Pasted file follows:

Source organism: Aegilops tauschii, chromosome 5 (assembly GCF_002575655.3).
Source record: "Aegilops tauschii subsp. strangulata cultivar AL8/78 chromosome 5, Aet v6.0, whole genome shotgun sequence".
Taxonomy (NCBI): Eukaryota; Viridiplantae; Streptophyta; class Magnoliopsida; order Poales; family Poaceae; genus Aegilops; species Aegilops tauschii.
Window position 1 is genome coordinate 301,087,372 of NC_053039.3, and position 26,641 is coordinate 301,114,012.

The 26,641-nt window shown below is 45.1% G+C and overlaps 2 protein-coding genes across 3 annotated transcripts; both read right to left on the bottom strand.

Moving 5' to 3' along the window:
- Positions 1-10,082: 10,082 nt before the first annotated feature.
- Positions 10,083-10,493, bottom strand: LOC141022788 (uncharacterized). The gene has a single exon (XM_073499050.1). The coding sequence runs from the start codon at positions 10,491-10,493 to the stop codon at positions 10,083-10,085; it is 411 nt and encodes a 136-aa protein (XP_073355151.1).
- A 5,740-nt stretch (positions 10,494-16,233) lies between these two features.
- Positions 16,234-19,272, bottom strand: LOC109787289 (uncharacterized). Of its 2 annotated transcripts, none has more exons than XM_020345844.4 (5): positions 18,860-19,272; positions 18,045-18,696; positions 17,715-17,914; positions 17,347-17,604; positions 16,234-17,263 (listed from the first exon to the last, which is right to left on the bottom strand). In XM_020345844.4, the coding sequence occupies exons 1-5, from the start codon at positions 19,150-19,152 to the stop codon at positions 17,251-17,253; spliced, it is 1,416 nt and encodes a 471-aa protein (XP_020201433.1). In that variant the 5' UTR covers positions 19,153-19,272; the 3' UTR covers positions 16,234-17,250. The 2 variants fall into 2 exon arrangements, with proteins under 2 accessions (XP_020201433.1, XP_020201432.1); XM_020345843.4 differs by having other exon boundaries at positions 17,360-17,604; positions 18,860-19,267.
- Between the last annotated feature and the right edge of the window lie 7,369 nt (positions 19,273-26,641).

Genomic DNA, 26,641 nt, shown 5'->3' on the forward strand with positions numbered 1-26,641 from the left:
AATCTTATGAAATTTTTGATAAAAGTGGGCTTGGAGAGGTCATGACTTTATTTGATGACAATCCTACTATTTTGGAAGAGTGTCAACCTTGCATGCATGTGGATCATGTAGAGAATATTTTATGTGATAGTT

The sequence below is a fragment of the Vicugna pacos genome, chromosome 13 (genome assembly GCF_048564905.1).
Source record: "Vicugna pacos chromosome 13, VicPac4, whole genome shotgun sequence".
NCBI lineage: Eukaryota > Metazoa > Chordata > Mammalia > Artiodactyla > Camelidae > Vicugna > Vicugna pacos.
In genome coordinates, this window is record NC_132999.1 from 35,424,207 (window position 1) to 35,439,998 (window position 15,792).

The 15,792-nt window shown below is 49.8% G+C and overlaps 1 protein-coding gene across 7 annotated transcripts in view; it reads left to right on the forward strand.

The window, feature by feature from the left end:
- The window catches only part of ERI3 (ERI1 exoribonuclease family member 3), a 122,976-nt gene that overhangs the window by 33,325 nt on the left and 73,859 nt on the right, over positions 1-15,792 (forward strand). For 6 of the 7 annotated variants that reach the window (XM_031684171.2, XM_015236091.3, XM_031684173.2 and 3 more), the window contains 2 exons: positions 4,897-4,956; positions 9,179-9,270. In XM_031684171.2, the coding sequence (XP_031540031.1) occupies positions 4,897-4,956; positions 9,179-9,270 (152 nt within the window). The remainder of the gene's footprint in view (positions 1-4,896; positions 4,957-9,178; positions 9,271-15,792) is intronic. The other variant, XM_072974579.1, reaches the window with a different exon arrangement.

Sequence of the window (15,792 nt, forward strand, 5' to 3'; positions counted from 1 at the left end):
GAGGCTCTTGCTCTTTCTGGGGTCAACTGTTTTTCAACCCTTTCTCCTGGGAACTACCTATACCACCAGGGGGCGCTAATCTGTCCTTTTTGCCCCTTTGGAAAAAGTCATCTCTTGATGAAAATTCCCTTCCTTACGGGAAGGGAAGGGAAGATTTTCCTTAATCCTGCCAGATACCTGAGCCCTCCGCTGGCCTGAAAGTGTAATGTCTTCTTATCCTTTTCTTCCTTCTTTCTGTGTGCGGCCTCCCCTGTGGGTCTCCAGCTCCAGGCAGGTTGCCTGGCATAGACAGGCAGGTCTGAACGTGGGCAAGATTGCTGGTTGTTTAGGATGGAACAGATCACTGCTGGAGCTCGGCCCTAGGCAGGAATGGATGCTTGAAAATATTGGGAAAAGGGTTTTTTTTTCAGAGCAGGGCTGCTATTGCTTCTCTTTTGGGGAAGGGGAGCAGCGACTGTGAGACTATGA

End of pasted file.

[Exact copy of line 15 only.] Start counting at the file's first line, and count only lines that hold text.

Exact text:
Source record: "Vicugna pacos chromosome 13, VicPac4, whole genome shotgun sequence".